7. I think the major change is that writers no longer see publishing as the Emerald City, surrounded by a huge wall that they must talk (meaning write) their way past in order to gain entrance. Everybody’s scrambling now, everybody’s hustling, and it’s much more exciting! Meanwhile, we all need to: Keep. Writing. Great post!

    • Agree – though sometimes self-publishing authors still feel the need to trash traditional publishers. I say in this new book world it can be live and let live:)

  8. Good post Clare. There is so much change going on. My first three books are all self-pubbed after several nearly successful attempts to get on the inside. Luckily as self-pubbed works they’re making money, albeit not quit the day job money, but money in the pocket is better than not.

    The last two books, a novel and a novella, I just went straight to self-pub without looking for an agent since they closed out the same loosely connected series as the previous books.

    My next book I plan to try and really push to trad pubs for a bit, as its a totally new series, and over the course all the others (not to mention all the great advice I’ve gotten here over the years) I think I’ve learned something about writing. If it fails to enter the castle gate though, after a few score rejections, it will enter the same space as my existing work. And then I write more, because just like scratching an itch, I know eventually I’ll hit sweet spot.

    • I think you’ve done a great job of getting your work out there and that’s what counts – that and writing, writing and more writing!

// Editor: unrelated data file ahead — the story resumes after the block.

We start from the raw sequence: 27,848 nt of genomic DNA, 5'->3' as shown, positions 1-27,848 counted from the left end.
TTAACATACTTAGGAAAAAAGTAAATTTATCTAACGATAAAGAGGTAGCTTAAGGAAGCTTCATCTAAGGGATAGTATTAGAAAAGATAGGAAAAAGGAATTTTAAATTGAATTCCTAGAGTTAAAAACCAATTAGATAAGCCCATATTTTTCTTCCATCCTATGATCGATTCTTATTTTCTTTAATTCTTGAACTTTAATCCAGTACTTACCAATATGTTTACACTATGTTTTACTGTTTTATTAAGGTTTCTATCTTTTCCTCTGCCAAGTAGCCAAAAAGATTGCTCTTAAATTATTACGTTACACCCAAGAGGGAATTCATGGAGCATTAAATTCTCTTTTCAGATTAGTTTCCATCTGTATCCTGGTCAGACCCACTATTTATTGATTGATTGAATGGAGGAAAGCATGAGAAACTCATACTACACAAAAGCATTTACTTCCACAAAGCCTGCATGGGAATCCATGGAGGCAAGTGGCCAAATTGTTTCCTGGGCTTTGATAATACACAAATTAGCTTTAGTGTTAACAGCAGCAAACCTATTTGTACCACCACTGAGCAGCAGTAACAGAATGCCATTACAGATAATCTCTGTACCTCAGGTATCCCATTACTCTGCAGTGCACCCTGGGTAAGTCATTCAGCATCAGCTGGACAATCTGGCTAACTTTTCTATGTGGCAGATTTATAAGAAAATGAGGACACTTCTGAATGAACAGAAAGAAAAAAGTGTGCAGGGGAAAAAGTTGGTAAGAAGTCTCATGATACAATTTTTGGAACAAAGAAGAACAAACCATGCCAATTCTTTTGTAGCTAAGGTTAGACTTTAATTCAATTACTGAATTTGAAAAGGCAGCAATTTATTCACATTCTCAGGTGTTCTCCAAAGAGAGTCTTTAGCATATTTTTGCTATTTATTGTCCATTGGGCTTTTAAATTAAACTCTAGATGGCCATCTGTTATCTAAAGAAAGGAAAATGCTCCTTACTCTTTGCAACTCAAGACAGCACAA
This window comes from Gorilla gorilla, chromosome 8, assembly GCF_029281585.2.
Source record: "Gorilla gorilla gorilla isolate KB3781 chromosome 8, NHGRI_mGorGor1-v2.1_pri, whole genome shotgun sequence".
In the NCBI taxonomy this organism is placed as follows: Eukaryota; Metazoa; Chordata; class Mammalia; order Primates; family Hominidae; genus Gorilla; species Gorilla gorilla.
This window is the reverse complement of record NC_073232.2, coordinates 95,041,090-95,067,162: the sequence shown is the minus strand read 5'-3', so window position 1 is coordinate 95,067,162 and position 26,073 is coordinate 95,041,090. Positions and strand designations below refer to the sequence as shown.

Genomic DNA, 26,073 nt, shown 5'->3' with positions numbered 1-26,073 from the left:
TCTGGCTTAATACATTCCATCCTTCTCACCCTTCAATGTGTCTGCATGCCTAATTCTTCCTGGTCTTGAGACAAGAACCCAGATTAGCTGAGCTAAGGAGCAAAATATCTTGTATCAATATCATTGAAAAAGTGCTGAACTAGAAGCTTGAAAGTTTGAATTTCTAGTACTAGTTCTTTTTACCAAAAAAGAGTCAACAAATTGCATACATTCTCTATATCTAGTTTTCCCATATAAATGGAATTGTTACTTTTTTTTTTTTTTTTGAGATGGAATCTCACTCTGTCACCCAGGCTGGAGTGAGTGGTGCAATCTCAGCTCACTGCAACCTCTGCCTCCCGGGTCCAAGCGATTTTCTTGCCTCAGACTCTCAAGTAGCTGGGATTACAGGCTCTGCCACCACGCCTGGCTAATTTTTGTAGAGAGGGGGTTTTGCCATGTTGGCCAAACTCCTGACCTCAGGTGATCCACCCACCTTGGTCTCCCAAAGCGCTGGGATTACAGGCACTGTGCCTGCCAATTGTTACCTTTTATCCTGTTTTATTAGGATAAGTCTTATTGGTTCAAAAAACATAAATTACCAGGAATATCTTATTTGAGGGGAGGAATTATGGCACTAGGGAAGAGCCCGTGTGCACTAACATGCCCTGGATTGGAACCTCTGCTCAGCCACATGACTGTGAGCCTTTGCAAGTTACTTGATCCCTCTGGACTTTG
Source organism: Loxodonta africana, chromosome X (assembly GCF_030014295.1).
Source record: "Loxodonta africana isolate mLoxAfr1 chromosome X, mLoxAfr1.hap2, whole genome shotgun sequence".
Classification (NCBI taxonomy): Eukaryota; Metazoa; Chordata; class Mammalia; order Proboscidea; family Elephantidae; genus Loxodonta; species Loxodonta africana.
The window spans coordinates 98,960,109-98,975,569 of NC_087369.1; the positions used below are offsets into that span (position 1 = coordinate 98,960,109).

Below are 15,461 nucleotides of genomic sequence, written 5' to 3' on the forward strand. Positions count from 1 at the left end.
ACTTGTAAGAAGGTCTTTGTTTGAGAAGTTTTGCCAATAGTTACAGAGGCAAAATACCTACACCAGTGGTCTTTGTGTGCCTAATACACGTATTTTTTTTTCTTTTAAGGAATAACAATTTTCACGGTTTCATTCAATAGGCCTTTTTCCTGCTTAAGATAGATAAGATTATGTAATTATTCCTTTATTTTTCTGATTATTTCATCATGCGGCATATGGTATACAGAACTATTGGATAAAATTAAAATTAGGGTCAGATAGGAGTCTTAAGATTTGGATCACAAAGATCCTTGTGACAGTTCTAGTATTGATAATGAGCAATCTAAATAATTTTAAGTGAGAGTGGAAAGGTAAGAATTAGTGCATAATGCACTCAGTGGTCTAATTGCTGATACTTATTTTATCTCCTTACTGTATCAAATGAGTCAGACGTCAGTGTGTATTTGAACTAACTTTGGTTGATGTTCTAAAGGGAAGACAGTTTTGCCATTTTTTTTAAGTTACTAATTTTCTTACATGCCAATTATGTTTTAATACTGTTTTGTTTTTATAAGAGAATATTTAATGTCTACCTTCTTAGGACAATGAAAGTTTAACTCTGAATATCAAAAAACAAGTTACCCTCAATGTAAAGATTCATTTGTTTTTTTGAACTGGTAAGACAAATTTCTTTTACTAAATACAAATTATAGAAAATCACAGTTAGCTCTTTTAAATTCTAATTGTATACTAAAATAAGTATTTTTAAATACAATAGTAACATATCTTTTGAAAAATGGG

9. Hello Clare, I would like to comment on this great post in my humble way…
    ________________________________________
    1. There is now a wider understanding and increased visibility about what publishing is (and acceptance that it’s more difficult than it looks). Self-publishing has enabled people to learn the process and understand what is involved which has led to a wider awareness and diversity in the publishing process. My opinion: I do not know if readers are more aware, however writers are.
    2. We are no longer confident that publishers and agents know what everyone wants or should read. My opinion: Yes. How many times was J.K. Rowling’s, Harry Potter rejected?
    3. The copy-editor is now in strong demand as writers realize the limitations of self-editing. Freelance copy-editors are now in high demand by both self-publishing authors and traditional publishing houses. My opinion: They probably are in high demand; however, for many of us the cost is prohibitive to the possibilities.
    4. The book as a ‘precious’ object is re-emerging as publishers produce limited, luxury editions. My opinion: I hope that is true, and authors must find a new avenue to energize non-readers that there are abundant rewards in reading instead of watching a television or social media-ing.
    5. Authors are being empowered to do their own marketing and are no longer reliant on publishers to mediate the relationship between authors and their readers. Looking ahead, authors are likely to be less compliant with what their publishers’ demand of them. My opinion: I LIKE THAT, and it opens avenues for entrepreneurs, creating new avenues for promotion and self-promotion.